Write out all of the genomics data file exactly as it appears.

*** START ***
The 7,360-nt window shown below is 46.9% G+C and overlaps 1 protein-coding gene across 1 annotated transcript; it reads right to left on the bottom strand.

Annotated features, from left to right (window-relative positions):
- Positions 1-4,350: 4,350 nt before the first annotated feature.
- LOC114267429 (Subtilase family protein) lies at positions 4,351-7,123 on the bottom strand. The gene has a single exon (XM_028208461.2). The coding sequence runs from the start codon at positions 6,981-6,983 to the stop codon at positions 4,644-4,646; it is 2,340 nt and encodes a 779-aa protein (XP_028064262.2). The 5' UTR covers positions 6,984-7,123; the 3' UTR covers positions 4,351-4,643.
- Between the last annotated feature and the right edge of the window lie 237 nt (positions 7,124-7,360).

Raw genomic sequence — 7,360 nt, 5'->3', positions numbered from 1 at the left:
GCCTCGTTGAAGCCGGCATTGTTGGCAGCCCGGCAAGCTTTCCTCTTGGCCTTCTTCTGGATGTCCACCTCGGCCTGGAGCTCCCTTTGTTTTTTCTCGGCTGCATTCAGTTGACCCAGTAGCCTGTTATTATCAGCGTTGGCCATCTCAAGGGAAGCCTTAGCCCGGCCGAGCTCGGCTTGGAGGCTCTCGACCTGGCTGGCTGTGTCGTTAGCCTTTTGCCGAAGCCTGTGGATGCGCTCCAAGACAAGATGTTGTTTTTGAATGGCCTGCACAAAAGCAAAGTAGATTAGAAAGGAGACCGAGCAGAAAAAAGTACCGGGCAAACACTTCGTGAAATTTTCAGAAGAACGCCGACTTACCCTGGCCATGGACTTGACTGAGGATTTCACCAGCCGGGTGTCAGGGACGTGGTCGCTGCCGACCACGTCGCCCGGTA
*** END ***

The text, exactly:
The 7,360-nt window shown below is 46.9% G+C and overlaps 1 protein-coding gene across 1 annotated transcript; it reads right to left on the bottom strand.

Annotated features, from left to right (window-relative positions):
- Positions 1-4,350: 4,350 nt before the first annotated feature.
- LOC114267429 (Subtilase family protein) lies at positions 4,351-7,123 on the bottom strand. The gene has a single exon (XM_028208461.2). The coding sequence runs from the start codon at positions 6,981-6,983 to the stop codon at positions 4,644-4,646; it is 2,340 nt and encodes a 779-aa protein (XP_028064262.2). The 5' UTR covers positions 6,984-7,123; the 3' UTR covers positions 4,351-4,643.
- Between the last annotated feature and the right edge of the window lie 237 nt (positions 7,124-7,360).

Raw genomic sequence — 7,360 nt, 5'->3', positions numbered from 1 at the left:
GCCTCGTTGAAGCCGGCATTGTTGGCAGCCCGGCAAGCTTTCCTCTTGGCCTTCTTCTGGATGTCCACCTCGGCCTGGAGCTCCCTTTGTTTTTTCTCGGCTGCATTCAGTTGACCCAGTAGCCTGTTATTATCAGCGTTGGCCATCTCAAGGGAAGCCTTAGCCCGGCCGAGCTCGGCTTGGAGGCTCTCGACCTGGCTGGCTGTGTCGTTAGCCTTTTGCCGAAGCCTGTGGATGCGCTCCAAGACAAGATGTTGTTTTTGAATGGCCTGCACAAAAGCAAAGTAGATTAGAAAGGAGACCGAGCAGAAAAAAGTACCGGGCAAACACTTCGTGAAATTTTCAGAAGAACGCCGACTTACCCTGGCCATGGACTTGACTGAGGATTTCACCAGCCGGGTGTCAGGGACGTGGTCGCTGCCGACCACGTCGCCCGGTA